Independent Voters on the 2012 Election
By: Carmen Scruggs
With election day fast approaching Michigan State University students show voting is not always black and white, or rather blue and red.
Jack Lyon, a political theory and constitutional democracy junior, falls somewhere in the mix of ‘purple’ as an independent voter trying to approach politics more moderately.
“There is no such thing as moderation in politics,” said Lyon. “But that is what we strive for.”
Lyon continued to say that certain issues divide voters but that will never change.
In a 2011 poll 40% of Americans identified themselves as part of the American Independent Party. At the time this record high was greater than the number of those identified as Democratic or Republican. However, an independent candidate has never been elected president.
The most impact an independent has had in recent history still falls short of the majority. In 1992 presidential candidate Ross Perot gained only 19% of the popular vote . In 2000 Ralph Nader’s popularity among independents had a detrimental effect on Al Gore, but not enough to win America over.
With these results the perception still remains that votes for independents are wasted chances to strengthen a majority party. Lyon said although he’s independent, he usually votes along a party line.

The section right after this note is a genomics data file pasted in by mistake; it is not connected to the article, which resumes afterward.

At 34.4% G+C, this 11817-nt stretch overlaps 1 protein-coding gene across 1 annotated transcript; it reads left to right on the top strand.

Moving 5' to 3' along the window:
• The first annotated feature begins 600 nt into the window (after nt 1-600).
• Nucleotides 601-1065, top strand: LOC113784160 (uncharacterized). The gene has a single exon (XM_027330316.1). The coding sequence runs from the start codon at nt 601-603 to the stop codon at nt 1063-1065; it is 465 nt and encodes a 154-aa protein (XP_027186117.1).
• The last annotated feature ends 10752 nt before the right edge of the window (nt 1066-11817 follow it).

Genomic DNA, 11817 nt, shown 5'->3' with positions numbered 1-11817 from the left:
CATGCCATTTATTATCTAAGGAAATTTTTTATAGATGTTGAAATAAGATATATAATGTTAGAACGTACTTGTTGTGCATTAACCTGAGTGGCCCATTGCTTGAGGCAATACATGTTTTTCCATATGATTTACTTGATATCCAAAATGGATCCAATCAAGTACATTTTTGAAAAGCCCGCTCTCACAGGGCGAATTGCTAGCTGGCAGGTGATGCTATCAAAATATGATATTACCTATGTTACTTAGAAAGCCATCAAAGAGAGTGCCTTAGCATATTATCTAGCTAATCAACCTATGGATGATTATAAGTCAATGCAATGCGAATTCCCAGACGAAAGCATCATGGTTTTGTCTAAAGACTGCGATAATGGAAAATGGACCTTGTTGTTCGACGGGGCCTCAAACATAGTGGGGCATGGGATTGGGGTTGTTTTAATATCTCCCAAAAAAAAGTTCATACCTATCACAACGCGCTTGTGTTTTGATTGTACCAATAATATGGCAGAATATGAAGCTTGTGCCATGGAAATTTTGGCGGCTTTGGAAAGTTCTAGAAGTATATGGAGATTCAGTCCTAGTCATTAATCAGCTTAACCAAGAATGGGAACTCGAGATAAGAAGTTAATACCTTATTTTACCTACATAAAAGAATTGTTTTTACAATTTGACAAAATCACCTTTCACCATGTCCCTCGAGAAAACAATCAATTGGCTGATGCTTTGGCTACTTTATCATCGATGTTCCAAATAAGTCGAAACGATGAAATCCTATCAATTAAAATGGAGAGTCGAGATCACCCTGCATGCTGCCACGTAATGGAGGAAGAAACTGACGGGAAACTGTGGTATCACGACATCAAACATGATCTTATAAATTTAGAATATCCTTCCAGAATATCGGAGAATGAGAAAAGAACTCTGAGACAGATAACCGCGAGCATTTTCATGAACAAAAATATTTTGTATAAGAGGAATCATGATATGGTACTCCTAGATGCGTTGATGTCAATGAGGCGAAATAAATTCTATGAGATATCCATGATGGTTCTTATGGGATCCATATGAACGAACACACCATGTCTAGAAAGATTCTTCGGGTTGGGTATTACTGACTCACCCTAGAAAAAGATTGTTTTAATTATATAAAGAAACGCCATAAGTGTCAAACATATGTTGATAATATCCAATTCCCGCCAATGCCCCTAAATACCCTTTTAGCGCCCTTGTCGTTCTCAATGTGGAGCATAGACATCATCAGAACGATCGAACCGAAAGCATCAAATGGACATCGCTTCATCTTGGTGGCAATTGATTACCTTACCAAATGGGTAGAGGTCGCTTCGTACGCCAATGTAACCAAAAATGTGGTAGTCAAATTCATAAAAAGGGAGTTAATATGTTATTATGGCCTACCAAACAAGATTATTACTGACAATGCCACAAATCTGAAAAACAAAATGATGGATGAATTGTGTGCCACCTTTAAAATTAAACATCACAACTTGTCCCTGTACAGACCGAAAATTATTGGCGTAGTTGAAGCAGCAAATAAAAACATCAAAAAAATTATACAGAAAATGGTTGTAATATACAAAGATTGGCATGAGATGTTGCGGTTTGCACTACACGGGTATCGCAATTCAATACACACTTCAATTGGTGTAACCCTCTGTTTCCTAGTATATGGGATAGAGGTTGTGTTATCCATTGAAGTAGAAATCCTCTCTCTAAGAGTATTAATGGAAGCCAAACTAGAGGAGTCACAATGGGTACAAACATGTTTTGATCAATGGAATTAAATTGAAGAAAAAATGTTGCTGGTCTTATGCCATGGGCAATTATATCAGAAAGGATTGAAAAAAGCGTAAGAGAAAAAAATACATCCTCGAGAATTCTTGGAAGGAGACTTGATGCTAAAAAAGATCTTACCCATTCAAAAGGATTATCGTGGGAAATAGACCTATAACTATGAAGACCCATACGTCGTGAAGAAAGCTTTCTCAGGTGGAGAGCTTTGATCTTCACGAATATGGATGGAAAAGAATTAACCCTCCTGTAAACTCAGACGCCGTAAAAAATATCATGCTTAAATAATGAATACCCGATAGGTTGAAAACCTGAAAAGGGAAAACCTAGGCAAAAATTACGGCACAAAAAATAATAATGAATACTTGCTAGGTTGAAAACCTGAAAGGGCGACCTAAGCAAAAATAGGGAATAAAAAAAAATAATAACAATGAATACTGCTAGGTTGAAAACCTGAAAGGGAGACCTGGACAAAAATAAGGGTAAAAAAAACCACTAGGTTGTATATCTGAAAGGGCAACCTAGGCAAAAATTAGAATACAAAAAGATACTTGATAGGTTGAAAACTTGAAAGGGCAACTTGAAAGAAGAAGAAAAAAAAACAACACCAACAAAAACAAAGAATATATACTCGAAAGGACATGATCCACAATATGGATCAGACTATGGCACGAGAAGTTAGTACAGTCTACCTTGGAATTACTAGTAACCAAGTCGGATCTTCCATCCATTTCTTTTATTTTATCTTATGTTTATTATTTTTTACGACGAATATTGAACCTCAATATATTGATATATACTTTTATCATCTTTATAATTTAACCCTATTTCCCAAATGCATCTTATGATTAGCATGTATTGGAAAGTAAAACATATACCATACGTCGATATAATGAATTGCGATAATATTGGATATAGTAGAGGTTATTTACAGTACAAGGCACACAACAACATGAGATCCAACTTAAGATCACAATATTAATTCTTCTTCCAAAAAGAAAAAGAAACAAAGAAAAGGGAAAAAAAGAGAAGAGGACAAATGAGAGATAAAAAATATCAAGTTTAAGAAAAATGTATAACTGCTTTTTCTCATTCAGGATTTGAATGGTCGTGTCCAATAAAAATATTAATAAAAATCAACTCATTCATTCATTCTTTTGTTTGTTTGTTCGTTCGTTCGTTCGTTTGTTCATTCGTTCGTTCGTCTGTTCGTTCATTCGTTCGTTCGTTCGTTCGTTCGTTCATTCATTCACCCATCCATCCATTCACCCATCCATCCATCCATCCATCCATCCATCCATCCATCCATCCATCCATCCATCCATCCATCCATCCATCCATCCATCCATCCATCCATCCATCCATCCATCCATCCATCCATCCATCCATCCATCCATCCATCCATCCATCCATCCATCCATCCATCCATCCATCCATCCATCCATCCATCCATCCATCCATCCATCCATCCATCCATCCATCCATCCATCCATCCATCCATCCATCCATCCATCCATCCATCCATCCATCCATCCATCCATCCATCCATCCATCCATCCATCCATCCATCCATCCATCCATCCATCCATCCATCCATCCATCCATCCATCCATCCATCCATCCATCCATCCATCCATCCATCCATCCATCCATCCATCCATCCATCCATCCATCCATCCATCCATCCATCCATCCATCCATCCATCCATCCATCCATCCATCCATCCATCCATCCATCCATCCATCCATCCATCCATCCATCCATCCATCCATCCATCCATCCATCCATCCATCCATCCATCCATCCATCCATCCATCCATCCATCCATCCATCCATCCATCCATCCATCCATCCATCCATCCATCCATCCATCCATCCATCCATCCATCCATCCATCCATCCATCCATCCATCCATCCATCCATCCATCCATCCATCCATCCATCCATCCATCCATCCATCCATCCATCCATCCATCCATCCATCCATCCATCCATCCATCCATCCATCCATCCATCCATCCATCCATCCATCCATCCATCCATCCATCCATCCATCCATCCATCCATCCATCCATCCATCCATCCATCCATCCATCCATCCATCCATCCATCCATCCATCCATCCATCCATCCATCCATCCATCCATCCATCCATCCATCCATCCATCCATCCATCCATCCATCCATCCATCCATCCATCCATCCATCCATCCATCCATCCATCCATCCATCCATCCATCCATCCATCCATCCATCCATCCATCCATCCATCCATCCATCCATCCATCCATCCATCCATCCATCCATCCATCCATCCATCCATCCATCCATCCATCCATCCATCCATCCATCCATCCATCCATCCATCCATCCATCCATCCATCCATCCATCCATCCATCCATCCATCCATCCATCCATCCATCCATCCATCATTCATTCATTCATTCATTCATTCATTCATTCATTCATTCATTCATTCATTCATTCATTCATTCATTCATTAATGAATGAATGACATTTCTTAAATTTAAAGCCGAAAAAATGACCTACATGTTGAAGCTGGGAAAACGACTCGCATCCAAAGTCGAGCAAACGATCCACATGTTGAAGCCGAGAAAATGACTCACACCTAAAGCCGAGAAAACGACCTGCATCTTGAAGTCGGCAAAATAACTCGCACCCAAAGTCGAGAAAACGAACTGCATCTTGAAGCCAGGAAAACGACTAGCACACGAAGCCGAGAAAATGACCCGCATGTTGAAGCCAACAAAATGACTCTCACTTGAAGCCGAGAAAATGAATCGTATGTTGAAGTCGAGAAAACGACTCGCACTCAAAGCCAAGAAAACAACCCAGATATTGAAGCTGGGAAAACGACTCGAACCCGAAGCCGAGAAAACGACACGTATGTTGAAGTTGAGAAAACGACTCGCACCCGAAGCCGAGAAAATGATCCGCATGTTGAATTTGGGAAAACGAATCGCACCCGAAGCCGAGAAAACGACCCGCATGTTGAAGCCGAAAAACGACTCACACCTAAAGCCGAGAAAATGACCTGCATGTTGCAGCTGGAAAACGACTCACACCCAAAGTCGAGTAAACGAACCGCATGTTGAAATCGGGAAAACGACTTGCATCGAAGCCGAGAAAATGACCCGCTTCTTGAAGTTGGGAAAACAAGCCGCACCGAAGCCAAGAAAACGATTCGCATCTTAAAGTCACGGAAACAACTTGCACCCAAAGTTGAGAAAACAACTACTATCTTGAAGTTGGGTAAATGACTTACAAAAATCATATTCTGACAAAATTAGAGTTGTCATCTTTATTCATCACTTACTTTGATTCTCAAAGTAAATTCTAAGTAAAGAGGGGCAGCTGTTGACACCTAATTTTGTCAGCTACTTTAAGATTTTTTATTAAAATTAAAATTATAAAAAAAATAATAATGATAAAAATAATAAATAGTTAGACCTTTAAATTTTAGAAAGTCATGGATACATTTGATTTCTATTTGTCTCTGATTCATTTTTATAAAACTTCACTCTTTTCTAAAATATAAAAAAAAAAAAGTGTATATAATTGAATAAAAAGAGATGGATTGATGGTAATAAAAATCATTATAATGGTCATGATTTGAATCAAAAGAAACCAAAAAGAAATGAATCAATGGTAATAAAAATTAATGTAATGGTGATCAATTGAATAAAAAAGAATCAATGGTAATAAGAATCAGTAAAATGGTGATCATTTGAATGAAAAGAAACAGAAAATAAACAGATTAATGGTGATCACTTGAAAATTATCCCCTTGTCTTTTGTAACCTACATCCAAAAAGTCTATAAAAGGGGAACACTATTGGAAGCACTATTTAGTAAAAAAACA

“This election I am voting liberal,” said Lyon. “I don’t do split ticket voting, but I take my own interpretation of where we are.”
For Dan Davis, a journalism junior, deciding whom to vote for depends more on the big issues of today rather than a history of alliance to one party.
“To me foreign policy is extremely important and obviously the economy because it affects everyone,” said Davis. “I don’t believe in giving away my position before I know about the issues a candidate covers.”
As 2012 presidential candidates, Mitt Romney and President Barack Obama strive to sway independent voters, as undeclared voters must decide which party they want to support.
What is unknown is to what extent people will emphasize economic issues, foreign policy or even President Obama’s last term.
“I think almost anyone has specific areas where they put more weight in,” said Lyon. “But I see the problems with putting too much weight in one area.”